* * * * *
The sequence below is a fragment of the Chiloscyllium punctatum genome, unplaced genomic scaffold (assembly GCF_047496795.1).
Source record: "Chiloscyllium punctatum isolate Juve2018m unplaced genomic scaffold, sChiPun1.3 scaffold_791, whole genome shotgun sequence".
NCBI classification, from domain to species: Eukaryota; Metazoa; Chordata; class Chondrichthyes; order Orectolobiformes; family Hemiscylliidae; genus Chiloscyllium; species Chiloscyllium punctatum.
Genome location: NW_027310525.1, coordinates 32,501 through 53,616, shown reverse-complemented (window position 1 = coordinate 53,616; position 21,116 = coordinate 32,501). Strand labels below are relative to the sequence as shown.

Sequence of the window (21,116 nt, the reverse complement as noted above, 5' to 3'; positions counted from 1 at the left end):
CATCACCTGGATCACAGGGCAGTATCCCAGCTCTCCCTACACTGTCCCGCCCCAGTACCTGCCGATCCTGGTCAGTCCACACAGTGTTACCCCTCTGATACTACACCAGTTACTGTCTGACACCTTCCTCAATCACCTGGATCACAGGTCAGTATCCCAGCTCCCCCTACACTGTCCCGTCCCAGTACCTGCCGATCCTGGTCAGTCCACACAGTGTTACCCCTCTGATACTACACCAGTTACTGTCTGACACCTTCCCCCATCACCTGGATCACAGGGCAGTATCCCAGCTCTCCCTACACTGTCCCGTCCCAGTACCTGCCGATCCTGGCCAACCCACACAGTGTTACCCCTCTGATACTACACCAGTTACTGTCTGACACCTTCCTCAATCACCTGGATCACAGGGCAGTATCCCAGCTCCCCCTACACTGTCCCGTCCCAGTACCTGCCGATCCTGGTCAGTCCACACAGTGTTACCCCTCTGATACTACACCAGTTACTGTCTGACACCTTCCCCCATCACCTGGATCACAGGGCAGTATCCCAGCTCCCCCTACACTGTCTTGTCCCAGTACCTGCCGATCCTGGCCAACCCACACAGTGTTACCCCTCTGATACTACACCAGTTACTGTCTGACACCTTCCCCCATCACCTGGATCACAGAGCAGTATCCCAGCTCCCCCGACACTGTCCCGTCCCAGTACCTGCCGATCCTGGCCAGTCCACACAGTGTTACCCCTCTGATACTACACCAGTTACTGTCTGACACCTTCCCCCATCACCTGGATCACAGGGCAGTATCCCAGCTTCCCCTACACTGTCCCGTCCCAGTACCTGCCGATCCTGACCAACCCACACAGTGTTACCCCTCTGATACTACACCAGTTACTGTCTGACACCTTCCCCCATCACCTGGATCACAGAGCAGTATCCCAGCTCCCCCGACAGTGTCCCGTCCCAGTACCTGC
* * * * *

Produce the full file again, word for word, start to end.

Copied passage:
The sequence below is a fragment of the Chiloscyllium punctatum genome, unplaced genomic scaffold (assembly GCF_047496795.1).
Source record: "Chiloscyllium punctatum isolate Juve2018m unplaced genomic scaffold, sChiPun1.3 scaffold_791, whole genome shotgun sequence".
NCBI classification, from domain to species: Eukaryota; Metazoa; Chordata; class Chondrichthyes; order Orectolobiformes; family Hemiscylliidae; genus Chiloscyllium; species Chiloscyllium punctatum.
Genome location: NW_027310525.1, coordinates 32,501 through 53,616, shown reverse-complemented (window position 1 = coordinate 53,616; position 21,116 = coordinate 32,501). Strand labels below are relative to the sequence as shown.

Sequence of the window (21,116 nt, the reverse complement as noted above, 5' to 3'; positions counted from 1 at the left end):
CATCACCTGGATCACAGGGCAGTATCCCAGCTCTCCCTACACTGTCCCGCCCCAGTACCTGCCGATCCTGGTCAGTCCACACAGTGTTACCCCTCTGATACTACACCAGTTACTGTCTGACACCTTCCTCAATCACCTGGATCACAGGTCAGTATCCCAGCTCCCCCTACACTGTCCCGTCCCAGTACCTGCCGATCCTGGTCAGTCCACACAGTGTTACCCCTCTGATACTACACCAGTTACTGTCTGACACCTTCCCCCATCACCTGGATCACAGGGCAGTATCCCAGCTCTCCCTACACTGTCCCGTCCCAGTACCTGCCGATCCTGGCCAACCCACACAGTGTTACCCCTCTGATACTACACCAGTTACTGTCTGACACCTTCCTCAATCACCTGGATCACAGGGCAGTATCCCAGCTCCCCCTACACTGTCCCGTCCCAGTACCTGCCGATCCTGGTCAGTCCACACAGTGTTACCCCTCTGATACTACACCAGTTACTGTCTGACACCTTCCCCCATCACCTGGATCACAGGGCAGTATCCCAGCTCCCCCTACACTGTCTTGTCCCAGTACCTGCCGATCCTGGCCAACCCACACAGTGTTACCCCTCTGATACTACACCAGTTACTGTCTGACACCTTCCCCCATCACCTGGATCACAGAGCAGTATCCCAGCTCCCCCGACACTGTCCCGTCCCAGTACCTGCCGATCCTGGCCAGTCCACACAGTGTTACCCCTCTGATACTACACCAGTTACTGTCTGACACCTTCCCCCATCACCTGGATCACAGGGCAGTATCCCAGCTTCCCCTACACTGTCCCGTCCCAGTACCTGCCGATCCTGACCAACCCACACAGTGTTACCCCTCTGATACTACACCAGTTACTGTCTGACACCTTCCCCCATCACCTGGATCACAGAGCAGTATCCCAGCTCCCCCGACAGTGTCCCGTCCCAGTACCTGC